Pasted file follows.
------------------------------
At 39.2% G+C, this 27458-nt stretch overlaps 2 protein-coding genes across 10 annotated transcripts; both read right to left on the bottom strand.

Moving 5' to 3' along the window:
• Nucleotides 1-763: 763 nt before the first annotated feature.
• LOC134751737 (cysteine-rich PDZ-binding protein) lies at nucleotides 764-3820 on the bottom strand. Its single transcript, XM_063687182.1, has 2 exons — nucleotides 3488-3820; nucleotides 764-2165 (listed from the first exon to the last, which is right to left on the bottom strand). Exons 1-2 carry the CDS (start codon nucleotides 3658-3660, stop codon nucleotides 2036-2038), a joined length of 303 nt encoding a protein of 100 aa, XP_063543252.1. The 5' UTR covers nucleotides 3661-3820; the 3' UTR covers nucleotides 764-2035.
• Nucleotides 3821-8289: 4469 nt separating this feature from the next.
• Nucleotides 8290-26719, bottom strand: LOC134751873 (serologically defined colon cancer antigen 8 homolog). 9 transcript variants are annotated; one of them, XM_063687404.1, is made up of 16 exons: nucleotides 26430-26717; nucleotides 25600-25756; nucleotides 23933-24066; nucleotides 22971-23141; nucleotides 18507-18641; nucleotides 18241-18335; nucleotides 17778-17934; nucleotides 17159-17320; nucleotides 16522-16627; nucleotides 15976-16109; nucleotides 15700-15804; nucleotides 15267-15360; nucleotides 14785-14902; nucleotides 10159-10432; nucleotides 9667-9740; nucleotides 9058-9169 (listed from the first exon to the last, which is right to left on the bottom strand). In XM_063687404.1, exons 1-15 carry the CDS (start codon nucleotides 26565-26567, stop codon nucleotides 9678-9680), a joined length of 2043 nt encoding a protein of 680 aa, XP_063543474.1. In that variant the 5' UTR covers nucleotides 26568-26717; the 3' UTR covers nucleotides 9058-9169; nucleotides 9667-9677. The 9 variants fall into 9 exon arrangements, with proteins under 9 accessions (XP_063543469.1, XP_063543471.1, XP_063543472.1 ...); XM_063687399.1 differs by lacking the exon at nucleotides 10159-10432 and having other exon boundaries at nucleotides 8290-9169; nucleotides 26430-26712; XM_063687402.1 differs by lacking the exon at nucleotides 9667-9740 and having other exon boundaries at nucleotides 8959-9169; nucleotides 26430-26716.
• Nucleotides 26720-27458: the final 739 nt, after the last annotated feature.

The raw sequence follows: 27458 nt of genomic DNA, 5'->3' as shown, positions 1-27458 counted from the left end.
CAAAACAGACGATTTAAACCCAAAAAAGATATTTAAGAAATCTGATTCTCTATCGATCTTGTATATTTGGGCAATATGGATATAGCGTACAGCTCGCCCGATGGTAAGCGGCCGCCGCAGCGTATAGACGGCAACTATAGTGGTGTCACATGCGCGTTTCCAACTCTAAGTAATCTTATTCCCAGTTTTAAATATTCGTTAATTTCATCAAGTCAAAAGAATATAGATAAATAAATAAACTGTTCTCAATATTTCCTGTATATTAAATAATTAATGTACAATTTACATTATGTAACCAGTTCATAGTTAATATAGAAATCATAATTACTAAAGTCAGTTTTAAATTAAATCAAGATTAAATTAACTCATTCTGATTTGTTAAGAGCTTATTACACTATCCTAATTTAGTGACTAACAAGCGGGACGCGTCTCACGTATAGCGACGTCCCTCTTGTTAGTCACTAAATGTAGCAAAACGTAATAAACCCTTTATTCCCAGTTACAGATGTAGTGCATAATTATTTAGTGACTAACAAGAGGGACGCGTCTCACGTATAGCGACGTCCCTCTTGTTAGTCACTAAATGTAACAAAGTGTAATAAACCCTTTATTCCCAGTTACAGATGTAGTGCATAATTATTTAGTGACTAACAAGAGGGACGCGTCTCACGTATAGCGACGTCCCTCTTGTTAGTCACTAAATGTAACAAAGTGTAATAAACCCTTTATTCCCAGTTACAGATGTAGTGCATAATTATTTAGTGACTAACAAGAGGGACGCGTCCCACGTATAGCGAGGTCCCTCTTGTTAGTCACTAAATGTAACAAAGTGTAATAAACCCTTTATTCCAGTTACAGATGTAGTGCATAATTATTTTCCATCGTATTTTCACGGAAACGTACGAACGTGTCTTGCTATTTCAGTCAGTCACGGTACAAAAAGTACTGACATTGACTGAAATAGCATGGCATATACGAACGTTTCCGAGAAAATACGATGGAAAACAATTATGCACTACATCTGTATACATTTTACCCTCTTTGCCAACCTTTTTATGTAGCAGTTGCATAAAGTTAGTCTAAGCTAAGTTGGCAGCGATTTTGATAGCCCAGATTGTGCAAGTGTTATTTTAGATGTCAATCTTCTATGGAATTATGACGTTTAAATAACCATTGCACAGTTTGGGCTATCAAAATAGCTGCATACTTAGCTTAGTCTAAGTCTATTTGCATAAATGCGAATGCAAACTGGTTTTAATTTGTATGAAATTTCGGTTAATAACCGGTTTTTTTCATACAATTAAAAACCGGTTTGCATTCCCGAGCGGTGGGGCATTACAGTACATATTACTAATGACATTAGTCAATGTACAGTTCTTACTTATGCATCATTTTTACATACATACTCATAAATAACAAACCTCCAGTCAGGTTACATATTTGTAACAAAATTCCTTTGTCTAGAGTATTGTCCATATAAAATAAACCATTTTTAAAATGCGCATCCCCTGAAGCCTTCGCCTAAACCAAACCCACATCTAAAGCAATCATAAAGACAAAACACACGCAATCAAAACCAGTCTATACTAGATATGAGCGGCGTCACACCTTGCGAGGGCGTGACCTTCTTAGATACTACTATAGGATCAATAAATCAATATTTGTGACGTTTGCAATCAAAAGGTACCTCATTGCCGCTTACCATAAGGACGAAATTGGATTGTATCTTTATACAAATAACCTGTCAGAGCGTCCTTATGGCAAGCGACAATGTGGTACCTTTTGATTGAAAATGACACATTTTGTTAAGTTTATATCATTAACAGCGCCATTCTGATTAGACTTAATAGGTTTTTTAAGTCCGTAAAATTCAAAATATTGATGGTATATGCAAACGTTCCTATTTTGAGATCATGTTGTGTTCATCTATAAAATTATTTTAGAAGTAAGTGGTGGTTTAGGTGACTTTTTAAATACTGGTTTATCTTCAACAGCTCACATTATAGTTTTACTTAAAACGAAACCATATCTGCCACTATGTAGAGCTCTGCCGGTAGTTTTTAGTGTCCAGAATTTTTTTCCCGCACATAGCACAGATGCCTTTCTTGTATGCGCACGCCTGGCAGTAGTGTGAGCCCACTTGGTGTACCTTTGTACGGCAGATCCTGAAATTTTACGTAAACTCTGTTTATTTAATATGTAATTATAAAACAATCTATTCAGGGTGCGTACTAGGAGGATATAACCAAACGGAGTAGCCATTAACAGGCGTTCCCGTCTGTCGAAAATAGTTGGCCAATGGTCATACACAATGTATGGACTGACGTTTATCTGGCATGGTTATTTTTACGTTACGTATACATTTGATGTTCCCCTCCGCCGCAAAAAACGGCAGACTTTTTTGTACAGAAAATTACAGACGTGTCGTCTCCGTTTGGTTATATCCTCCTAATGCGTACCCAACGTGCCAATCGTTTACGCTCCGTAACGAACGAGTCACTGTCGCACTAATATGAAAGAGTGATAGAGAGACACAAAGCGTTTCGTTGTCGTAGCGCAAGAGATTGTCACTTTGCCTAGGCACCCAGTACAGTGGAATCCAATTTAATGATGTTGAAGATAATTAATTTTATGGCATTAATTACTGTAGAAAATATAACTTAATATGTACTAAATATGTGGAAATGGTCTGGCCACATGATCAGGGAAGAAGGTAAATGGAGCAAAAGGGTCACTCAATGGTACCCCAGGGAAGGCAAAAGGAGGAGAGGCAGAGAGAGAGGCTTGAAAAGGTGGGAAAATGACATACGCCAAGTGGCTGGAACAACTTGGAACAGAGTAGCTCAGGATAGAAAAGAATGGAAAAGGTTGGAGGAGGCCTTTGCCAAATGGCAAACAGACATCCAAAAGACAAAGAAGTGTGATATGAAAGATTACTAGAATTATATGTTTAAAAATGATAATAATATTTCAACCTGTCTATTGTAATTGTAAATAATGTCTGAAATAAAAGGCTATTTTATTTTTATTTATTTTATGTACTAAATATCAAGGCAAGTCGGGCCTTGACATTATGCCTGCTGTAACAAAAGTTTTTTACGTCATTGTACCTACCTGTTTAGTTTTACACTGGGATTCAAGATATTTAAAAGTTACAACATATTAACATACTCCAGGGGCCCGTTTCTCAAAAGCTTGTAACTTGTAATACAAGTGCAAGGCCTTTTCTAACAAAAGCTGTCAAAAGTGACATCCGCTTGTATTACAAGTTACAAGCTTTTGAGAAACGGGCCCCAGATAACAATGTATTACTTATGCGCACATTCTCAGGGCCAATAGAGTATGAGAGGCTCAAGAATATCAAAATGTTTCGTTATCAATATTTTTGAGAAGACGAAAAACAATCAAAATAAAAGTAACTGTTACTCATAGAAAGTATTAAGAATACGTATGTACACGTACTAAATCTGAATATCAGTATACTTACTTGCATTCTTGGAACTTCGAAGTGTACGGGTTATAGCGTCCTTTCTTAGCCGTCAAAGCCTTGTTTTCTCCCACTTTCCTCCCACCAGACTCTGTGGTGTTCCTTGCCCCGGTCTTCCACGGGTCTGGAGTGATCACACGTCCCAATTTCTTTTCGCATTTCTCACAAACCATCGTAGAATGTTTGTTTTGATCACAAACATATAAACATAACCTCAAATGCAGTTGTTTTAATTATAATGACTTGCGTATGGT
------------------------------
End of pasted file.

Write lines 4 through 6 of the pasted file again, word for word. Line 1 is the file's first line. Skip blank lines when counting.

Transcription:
• LOC134751737 (cysteine-rich PDZ-binding protein) lies at nucleotides 764-3820 on the bottom strand. Its single transcript, XM_063687182.1, has 2 exons — nucleotides 3488-3820; nucleotides 764-2165 (listed from the first exon to the last, which is right to left on the bottom strand). Exons 1-2 carry the CDS (start codon nucleotides 3658-3660, stop codon nucleotides 2036-2038), a joined length of 303 nt encoding a protein of 100 aa, XP_063543252.1. The 5' UTR covers nucleotides 3661-3820; the 3' UTR covers nucleotides 764-2035.
• Nucleotides 3821-8289: 4469 nt separating this feature from the next.
• Nucleotides 8290-26719, bottom strand: LOC134751873 (serologically defined colon cancer antigen 8 homolog). 9 transcript variants are annotated; one of them, XM_063687404.1, is made up of 16 exons: nucleotides 26430-26717; nucleotides 25600-25756; nucleotides 23933-24066; nucleotides 22971-23141; nucleotides 18507-18641; nucleotides 18241-18335; nucleotides 17778-17934; nucleotides 17159-17320; nucleotides 16522-16627; nucleotides 15976-16109; nucleotides 15700-15804; nucleotides 15267-15360; nucleotides 14785-14902; nucleotides 10159-10432; nucleotides 9667-9740; nucleotides 9058-9169 (listed from the first exon to the last, which is right to left on the bottom strand). In XM_063687404.1, exons 1-15 carry the CDS (start codon nucleotides 26565-26567, stop codon nucleotides 9678-9680), a joined length of 2043 nt encoding a protein of 680 aa, XP_063543474.1. In that variant the 5' UTR covers nucleotides 26568-26717; the 3' UTR covers nucleotides 9058-9169; nucleotides 9667-9677. The 9 variants fall into 9 exon arrangements, with proteins under 9 accessions (XP_063543469.1, XP_063543471.1, XP_063543472.1 ...); XM_063687399.1 differs by lacking the exon at nucleotides 10159-10432 and having other exon boundaries at nucleotides 8290-9169; nucleotides 26430-26712; XM_063687402.1 differs by lacking the exon at nucleotides 9667-9740 and having other exon boundaries at nucleotides 8959-9169; nucleotides 26430-26716.